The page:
Non-Smoker’s Dementia

The smoking quit goes well in the concrete sense, if a little shaky in the realm of the mind.

This must be nine days now. I stopped counting, which I think is a good thing. I think I have half of this thing licked. The physical stuff is not much of a problem –  no real urges, no slip-ups. I honestly don’t think I’ve even had any major “I have to smoke now” moments or anything like that. So that’s good. All credit to the patch, good preparation, good friends, and visiting my doctor.

The psychological stuff is a little uglier. Not the end of the world, but I’d certainly call it tricky. Times at which I would be a little bit nervous have grown into moments of panic. A bad day might be turn into an awful one. I require a lot of time to myself, and that has lately turned into going out a back door and walking around a building to avoid other humans, or closing the blinds at home. But, it’ll be fine. I moved up my follow-up doc visit to tomorrow, and he had warned me that this might happen. And I like and trust him. So, we’ll get it fixed.

In the time being, I’ve been trying to particularly notice (and perpetuate) the awesome. I was at an orchestra rehearsal last night, and I made sure to note that I got to spend the evening with two dear friends, also musicians in the group, whose company and humor I always really look forward to. I had the most wonderful time playing the pipe organ this morning, almost transcendent – the music splashing around the empty church like big forte-fortissimo waves. We went to McDonald’s the other night. (A cheap thrill, I know, but I adore those disgusting Pigeon McNuggets.) The other day, I had a lovely talk with a friend that I didn’t even know I had. Nice to have good moments to appreciate. I have a new video game too.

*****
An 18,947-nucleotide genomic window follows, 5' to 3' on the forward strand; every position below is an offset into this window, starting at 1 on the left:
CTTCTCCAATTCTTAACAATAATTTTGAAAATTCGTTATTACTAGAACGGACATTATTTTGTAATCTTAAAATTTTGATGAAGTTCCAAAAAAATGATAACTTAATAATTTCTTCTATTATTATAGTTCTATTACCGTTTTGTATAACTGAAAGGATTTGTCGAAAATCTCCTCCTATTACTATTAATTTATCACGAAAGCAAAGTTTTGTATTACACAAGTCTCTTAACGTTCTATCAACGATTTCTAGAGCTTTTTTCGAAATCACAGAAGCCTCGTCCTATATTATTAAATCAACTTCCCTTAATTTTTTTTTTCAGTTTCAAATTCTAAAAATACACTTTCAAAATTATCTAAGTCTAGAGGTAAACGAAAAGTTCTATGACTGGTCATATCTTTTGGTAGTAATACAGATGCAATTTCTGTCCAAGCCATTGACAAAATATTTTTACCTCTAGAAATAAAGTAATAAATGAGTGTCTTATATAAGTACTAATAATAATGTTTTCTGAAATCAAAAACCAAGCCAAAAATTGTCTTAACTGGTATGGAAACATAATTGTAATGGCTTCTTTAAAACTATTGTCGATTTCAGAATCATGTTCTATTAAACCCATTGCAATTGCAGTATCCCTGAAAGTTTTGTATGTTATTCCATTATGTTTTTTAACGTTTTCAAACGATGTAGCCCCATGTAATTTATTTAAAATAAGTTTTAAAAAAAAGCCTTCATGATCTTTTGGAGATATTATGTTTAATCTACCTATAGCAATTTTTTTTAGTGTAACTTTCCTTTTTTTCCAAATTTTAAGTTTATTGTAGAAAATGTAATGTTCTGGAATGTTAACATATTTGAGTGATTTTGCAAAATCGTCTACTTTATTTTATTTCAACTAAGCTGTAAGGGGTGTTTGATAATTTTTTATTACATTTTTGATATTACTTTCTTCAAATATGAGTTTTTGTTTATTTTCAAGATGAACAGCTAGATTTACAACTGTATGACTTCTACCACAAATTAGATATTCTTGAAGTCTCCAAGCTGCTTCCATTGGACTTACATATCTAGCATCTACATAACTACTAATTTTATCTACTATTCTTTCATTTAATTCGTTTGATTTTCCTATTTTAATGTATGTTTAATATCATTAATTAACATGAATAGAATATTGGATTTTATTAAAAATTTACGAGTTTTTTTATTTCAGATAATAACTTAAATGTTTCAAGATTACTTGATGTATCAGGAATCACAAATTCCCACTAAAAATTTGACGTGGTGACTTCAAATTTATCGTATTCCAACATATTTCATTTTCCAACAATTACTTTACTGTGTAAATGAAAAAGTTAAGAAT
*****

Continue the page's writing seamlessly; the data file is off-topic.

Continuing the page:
I takes ’em from where I can, folks.



Filed under adirondacks

2 responses to “Non-Smoker’s Dementia

  1. I hear you. My husband quit and the first two weeks were hell. The next two weren’t too much fun either, but then it got better. He used the gum and that worked for him. What really made it happen I think was that he’d tried several times. It seems like that somehow broke the pattern or something?

    Three sons also quit and their experience was varied. The funniest was Jon, who told his wife, “This is my true personality, it was just covered up when I was smoking.” Poor guy, he could hardly stand himself and it didn’t help much that she was quitting at the same time (baby on the way). They both made it, though, and lived to tell the tale.

    Our son Derek is quitting now, or trying to. He’s smoking a pipe as a step on the path. I hope it works as he’s been smoking the longest. I think people who quit are amazing–it’s a tough, tough path and you have to do it yourself, no one can do it for you. Keep at it, my friend. You’re going to win.

  2. Hang in there. I’m rootin’ for ya.

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